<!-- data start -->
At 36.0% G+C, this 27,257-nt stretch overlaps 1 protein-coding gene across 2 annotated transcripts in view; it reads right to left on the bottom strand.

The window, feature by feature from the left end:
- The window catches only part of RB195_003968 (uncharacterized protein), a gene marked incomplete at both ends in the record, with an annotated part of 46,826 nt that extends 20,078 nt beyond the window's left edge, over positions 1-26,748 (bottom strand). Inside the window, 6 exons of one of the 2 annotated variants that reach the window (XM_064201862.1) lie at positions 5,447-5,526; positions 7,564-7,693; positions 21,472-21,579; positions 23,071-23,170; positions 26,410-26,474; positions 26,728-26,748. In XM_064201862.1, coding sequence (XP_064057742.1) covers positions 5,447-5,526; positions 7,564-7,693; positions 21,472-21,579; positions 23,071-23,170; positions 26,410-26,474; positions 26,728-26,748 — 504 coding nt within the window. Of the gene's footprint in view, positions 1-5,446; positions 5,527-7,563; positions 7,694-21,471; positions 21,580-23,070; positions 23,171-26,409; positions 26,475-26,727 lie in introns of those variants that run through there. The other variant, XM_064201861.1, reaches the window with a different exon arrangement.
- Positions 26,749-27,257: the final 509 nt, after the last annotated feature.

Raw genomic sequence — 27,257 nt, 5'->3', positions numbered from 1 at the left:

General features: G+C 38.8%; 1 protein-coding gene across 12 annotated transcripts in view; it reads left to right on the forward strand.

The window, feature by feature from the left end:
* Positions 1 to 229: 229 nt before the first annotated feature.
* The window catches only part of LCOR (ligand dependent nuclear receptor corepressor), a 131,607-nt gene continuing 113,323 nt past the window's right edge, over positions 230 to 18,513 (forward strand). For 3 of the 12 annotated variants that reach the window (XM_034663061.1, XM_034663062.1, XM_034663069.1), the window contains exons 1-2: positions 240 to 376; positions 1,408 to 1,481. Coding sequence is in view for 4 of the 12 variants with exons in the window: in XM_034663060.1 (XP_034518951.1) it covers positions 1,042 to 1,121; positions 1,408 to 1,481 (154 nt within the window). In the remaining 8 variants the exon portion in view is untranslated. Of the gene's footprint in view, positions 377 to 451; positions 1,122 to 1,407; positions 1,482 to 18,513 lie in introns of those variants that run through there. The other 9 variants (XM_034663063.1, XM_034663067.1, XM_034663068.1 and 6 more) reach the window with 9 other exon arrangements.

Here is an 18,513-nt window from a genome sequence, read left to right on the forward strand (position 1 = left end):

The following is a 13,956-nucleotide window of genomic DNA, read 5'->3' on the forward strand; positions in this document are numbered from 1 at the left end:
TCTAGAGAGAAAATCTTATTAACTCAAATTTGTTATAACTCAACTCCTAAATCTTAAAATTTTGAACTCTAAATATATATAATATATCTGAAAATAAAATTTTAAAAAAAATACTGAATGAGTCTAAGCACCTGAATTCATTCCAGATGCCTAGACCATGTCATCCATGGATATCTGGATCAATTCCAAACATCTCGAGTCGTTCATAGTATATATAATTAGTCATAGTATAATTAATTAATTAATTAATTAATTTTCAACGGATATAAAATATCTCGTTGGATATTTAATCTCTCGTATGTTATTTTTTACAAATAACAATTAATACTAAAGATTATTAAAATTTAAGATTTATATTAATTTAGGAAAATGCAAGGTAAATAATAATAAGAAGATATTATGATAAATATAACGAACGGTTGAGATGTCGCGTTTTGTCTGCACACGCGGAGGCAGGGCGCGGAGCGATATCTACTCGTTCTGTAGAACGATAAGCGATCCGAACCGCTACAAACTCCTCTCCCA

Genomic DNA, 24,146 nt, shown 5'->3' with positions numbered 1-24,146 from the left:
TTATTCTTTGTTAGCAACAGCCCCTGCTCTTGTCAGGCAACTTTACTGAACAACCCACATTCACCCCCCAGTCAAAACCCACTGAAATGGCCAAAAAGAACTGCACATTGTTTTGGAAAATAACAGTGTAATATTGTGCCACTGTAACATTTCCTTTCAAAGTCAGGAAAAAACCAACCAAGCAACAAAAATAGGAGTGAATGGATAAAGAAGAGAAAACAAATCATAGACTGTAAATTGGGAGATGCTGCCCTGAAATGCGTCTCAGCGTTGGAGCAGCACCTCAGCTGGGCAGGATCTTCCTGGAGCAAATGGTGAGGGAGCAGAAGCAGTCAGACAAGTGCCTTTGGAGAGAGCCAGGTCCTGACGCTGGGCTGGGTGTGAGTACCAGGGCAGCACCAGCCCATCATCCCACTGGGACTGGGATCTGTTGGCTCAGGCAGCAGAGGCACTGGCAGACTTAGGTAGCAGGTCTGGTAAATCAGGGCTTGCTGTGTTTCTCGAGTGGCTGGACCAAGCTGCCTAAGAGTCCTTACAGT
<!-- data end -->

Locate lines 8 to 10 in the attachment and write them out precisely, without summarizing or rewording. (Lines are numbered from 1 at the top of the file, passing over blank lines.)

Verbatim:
* Positions 1 to 229: 229 nt before the first annotated feature.
* The window catches only part of LCOR (ligand dependent nuclear receptor corepressor), a 131,607-nt gene continuing 113,323 nt past the window's right edge, over positions 230 to 18,513 (forward strand). For 3 of the 12 annotated variants that reach the window (XM_034663061.1, XM_034663062.1, XM_034663069.1), the window contains exons 1-2: positions 240 to 376; positions 1,408 to 1,481. Coding sequence is in view for 4 of the 12 variants with exons in the window: in XM_034663060.1 (XP_034518951.1) it covers positions 1,042 to 1,121; positions 1,408 to 1,481 (154 nt within the window). In the remaining 8 variants the exon portion in view is untranslated. Of the gene's footprint in view, positions 377 to 451; positions 1,122 to 1,407; positions 1,482 to 18,513 lie in introns of those variants that run through there. The other 9 variants (XM_034663063.1, XM_034663067.1, XM_034663068.1 and 6 more) reach the window with 9 other exon arrangements.

Here is an 18,513-nt window from a genome sequence, read left to right on the forward strand (position 1 = left end):